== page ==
The modern profession of chemical engineering and the IChemE quite literally began from a concern for the environment.
The 1864 Alkali Act, the first environmental legislation in the UK was set up to limit acid fumes from chemical plants. The Leblanc process produced nearly 0.7 tonnes of HCl (hydrochloric acid) for every tonne of its product Na2CO3 (sodium carbonate), and initially this was just released to the atmosphere.
The Act required 95% to be captured.
One of the first inspectors to police this was an experienced industrial chemist (as he was called then) named George Davis. After ten years inspecting many types of chemical process, he was shocked by the inefficiency and waste of so many of them. He and his brother set up a consultancy to advise industry on how to do better. As one biographer remarked: “Most of his inventions and processes arise from his intense disgust with the methods of manufacture which polluted the air, rivers and watercourses and wasted good land for tips.”
George Davis gave the first lectures on chemical engineering and published the first Handbook of Chemical engineering, which led to chemical engineering as a discipline and the formation of both the AIChE (American Institute of Chemical Engineers) and IChemE.
Careful use of materials and minimization of waste is ingrained in chemical engineers from the beginning. A key tool is the mass and energy balance of all the chemical and transport processes in a plant within a diagram called a flowsheet. Chemical equations must be balanced, thermodynamic changes calculated, heat and material in and out carefully measured. Nothing must be missed out. In addition, recycling is a key skill. These are not afterthoughts, but part of the basic design. Chemical engineers can often improve other processes by applying their skills and mathematical tools and have been in demand for many industries as environmental regulations become stricter.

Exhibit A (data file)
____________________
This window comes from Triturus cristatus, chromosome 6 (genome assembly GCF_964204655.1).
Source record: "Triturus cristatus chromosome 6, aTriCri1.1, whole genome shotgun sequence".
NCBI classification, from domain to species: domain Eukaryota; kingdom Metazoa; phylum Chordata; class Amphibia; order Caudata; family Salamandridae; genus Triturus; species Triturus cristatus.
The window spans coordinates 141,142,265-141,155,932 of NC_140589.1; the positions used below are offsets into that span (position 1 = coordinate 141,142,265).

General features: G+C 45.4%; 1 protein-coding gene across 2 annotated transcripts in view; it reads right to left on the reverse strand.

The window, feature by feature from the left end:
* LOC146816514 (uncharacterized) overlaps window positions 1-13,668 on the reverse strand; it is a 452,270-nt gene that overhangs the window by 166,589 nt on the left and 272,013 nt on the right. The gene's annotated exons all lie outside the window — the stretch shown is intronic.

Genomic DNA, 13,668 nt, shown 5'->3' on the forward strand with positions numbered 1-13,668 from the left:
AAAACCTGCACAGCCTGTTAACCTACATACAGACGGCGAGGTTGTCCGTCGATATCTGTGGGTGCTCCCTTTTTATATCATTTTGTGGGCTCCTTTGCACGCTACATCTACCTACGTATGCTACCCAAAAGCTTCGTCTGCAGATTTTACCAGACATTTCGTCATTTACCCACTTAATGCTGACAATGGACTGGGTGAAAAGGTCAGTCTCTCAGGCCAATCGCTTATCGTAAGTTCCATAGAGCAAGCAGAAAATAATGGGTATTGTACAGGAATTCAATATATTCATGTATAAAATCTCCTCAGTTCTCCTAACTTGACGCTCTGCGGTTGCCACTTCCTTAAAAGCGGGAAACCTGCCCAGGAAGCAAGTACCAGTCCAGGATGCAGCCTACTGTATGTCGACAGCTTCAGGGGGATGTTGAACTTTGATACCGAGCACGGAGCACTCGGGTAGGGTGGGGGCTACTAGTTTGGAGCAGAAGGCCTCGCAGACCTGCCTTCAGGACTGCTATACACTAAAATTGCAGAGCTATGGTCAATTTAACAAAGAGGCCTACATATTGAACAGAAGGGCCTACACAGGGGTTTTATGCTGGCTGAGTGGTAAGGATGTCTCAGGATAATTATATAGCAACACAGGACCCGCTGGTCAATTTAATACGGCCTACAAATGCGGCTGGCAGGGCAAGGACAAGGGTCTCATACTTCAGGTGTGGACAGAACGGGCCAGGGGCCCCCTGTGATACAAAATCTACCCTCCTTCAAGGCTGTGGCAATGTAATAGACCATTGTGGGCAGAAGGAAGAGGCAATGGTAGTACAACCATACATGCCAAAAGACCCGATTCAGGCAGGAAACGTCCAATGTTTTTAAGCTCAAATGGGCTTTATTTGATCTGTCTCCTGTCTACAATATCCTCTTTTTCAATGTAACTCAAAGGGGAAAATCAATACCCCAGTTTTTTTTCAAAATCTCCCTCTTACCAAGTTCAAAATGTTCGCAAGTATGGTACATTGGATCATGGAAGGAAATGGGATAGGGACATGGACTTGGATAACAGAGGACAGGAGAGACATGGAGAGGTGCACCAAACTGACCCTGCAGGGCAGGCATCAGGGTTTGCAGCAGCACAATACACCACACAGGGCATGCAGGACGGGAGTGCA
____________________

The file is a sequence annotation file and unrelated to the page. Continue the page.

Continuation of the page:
Many factories have what is in effect a chemical plant making sure their effluent and emissions to atmosphere meet or exceed legal requirements.
The mass and energy balance and the process flowsheet familiar to chemical engineers is not limited to chemical plants. It can be applied to many production processes such as food or the preparation of household goods like shampoo or paint. Protection of the environment is equally important in these areas where chemical engineers work.
It can also be applied on a larger scale to movement and chemical changes in the environment, and many chemical engineers work on this scale as environmental engineers for companies, national agencies, and research units. They will be a vital part of bringing the planet back to a more sustainable and comfortable condition for us.